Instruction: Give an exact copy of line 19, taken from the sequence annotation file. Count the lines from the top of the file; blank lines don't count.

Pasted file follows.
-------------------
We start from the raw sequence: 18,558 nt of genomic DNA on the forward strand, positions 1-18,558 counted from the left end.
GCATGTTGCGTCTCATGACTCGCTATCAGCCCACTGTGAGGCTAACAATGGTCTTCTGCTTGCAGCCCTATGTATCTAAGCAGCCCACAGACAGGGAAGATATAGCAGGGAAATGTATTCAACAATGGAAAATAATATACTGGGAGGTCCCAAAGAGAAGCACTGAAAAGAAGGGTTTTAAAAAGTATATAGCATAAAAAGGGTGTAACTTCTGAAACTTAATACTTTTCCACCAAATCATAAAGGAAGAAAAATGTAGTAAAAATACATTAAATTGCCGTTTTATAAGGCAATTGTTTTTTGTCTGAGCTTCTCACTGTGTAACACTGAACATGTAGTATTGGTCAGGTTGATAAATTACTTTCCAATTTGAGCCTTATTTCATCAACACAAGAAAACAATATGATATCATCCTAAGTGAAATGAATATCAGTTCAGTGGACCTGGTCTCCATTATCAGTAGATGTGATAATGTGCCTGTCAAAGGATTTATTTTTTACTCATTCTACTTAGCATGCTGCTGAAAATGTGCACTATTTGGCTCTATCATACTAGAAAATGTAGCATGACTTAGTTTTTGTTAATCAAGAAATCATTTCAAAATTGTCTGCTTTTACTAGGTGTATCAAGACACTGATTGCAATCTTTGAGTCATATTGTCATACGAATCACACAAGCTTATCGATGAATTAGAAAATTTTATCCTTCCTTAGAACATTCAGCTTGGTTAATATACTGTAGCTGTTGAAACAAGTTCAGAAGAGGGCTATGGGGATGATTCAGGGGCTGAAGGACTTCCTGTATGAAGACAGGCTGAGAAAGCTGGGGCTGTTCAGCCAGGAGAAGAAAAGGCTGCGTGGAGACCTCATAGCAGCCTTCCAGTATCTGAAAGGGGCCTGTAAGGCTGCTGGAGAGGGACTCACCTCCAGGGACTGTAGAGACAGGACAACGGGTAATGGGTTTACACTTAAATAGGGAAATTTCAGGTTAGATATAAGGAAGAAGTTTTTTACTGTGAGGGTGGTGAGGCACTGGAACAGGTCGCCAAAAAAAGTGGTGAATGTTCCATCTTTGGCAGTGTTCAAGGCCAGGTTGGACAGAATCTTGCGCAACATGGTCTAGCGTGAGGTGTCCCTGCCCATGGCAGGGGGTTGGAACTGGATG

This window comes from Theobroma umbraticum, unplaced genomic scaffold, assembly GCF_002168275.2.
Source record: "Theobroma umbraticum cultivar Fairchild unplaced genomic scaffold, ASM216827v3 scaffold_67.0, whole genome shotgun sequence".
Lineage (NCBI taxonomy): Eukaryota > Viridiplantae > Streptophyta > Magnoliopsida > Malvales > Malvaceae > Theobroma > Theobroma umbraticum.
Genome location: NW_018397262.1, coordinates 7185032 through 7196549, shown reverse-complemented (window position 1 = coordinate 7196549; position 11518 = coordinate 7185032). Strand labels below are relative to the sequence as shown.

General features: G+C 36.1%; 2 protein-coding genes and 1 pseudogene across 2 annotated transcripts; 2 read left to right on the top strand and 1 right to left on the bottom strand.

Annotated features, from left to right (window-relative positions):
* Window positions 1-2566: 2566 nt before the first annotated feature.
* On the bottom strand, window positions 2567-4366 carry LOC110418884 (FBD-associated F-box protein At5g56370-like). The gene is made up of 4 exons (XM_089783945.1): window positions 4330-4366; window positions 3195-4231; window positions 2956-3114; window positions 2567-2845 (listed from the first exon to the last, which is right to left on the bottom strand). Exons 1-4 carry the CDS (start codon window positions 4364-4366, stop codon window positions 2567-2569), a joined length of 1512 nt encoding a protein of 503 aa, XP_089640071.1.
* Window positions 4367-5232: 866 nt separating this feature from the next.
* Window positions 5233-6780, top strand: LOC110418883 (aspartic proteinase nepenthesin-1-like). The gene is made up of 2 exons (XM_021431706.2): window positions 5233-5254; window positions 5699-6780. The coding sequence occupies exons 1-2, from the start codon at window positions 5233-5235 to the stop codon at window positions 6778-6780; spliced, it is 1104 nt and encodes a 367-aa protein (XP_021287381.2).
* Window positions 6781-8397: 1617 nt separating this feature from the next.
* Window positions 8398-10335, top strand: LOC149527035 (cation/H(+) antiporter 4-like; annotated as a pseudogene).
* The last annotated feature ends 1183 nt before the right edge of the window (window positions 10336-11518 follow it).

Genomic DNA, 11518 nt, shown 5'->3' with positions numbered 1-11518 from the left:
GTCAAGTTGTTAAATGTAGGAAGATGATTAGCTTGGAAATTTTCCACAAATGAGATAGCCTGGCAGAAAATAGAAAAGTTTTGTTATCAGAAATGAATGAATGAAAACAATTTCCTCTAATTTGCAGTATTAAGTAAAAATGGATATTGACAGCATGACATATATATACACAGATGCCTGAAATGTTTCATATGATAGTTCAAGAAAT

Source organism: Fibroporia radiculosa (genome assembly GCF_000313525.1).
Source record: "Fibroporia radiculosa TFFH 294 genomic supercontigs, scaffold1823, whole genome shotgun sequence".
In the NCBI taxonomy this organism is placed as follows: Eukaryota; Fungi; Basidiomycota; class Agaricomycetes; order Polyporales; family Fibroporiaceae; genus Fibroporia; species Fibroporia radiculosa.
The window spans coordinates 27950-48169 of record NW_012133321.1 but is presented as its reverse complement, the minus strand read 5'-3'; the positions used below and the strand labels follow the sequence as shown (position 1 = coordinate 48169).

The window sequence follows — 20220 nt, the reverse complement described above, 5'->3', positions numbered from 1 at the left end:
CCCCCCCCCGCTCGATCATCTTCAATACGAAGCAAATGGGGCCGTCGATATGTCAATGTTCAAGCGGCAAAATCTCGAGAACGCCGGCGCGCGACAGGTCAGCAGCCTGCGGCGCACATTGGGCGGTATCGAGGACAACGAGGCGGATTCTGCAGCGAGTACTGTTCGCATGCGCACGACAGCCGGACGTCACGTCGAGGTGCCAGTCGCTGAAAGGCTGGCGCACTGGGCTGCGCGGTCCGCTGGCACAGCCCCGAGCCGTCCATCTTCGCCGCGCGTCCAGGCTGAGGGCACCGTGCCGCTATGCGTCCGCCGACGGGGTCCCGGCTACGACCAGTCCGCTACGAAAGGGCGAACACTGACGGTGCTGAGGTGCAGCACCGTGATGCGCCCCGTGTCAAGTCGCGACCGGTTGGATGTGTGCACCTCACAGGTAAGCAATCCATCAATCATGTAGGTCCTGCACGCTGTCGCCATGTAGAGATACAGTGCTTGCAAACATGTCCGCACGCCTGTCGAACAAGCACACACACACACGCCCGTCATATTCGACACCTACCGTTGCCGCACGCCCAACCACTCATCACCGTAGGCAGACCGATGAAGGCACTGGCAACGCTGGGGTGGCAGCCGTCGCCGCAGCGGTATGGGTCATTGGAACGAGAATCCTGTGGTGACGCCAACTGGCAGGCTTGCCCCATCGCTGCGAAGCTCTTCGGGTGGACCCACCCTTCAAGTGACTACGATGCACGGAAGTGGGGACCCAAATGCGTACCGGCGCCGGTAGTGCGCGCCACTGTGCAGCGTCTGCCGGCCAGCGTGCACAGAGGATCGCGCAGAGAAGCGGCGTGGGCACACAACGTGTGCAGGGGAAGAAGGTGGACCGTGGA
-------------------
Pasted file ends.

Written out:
Source record: "Fibroporia radiculosa TFFH 294 genomic supercontigs, scaffold1823, whole genome shotgun sequence".